Dual process theories: what they are and how they explain the human mind

Thought. Raonar. Learn. We are constantly processing information and with it our brains are functioning in different ways in order to stay alive, subsist, and act adaptively in the environment. But how do we do it? Some theories in this regard tell us about a single mechanism or process by which we reason, while others suggest the existence of more than one.

Among the various models and theories that have been developed, in particular in the latter case, we find dual process theories, Name which actually refers to a set of more or less well-known theories about how we handle information, and which we will talk about throughout this article.

    Dual process theories: basic definition

    It is called the dual process theory to general theory, or rather a set of general theories (since we could actually talk about up to a dozen theories), characterized by the consideration that higher cognitive abilities like cognition or reasoning exist resulting not from one but from two basic processes or systemsInteraction allows us to generate thoughts and mental products.

    These two processes have different characteristics in terms of how they process information, the speed at which they do so, or the number and types of resources they use. It should also be noted that it is generally considered that one of the processes or systems is implicit and unconscious while the other processes the information explicitly and feels something voluntary and requires conscious effort on our part. Likewise, our experiences and our biology participate in and modify the ability to perform each of these two processes, so that there are no two people with the same performance or ability.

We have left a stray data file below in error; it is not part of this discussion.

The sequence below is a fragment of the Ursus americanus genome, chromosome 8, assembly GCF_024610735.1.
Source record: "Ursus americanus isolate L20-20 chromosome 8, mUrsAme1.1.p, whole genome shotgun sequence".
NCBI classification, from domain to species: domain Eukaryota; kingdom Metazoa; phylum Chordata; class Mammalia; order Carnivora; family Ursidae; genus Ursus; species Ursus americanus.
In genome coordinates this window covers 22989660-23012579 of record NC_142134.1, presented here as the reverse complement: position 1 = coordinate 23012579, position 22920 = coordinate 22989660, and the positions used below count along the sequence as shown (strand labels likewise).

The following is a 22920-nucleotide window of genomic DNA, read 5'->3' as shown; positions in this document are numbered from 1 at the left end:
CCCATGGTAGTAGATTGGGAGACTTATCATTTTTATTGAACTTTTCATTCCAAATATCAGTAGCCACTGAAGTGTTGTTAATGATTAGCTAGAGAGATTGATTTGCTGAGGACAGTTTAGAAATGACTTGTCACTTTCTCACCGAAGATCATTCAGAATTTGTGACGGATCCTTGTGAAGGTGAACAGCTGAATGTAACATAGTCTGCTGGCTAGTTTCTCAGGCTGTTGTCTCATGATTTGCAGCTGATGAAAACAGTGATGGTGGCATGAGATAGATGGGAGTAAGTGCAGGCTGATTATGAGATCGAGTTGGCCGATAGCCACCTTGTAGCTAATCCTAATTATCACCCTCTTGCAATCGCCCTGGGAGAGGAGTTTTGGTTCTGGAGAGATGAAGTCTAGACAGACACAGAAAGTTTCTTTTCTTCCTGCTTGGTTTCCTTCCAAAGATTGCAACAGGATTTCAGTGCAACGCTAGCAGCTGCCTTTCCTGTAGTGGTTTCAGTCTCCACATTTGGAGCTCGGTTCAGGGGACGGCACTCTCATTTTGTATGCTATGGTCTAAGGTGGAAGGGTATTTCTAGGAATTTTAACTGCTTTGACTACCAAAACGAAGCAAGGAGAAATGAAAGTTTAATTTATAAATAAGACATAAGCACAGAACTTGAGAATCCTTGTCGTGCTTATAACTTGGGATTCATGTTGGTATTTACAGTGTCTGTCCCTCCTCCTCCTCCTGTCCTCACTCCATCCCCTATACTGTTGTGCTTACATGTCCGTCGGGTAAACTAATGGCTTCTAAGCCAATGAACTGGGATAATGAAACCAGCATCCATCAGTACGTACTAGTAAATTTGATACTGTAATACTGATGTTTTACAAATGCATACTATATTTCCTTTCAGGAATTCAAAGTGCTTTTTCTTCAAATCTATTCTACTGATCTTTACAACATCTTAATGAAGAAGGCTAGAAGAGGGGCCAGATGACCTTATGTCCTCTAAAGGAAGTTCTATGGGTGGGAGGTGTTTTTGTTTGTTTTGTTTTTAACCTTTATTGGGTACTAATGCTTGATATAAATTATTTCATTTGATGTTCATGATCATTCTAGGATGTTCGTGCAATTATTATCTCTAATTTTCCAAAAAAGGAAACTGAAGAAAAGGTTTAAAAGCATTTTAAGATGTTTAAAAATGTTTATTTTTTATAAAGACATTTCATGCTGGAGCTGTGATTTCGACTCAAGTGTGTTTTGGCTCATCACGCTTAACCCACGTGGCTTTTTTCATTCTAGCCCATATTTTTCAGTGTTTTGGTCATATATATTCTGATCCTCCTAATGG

It should be noted that the dual process theory we are referring to is based on or focuses on the existence of processes necessary to possess the capacity for reasoning and decision as well as to achieve certain behaviors. However, in the different theories of the existing dual process, we can extrapolate the existence of two processes in different areas, as in the case of apprenticeship or economics, marketing (So ​​it would influence different ways of persuading others) and society.

    The two systems

    The two systems considered from the point of view of the double process theory may vary depending on the type of theory we are talking about, but we can nevertheless consider that, overall, they would be two specific types of systems.

    system 1

    The January system would correspond to what in common parlance, according to Kahneman, we would call intuition. It would be a completely unconscious information processing system, in which the information is worked implicitly and in the background. The performance of this system is fast and requires few resources, running automatically. It does not require logic and uses parallel information processing. It also relies more on the innate association between stimuli and is generally not able to express itself verbally. However, no matter how unconscious he is, he is affected by previous experience and emotions.

    We are faced with a system that allows a quick and almost immediate reaction to the environment, so that it allows us to make decisions that can save our lives. It is the system that allows us to get a first impression of the situation and act accordingly, being more context-based decision making and in our inner nature and not in logic. It is the oldest phylogenetic mechanism, belonging not only to our species but to other animals.

    system 2

    The implementation of this system involves decision making and treatment which requires a conscious and voluntary process. This is what Kahneman identifies with real reasoning. This system is considered to be typically human, being one of the most recent at the phylogenetic level.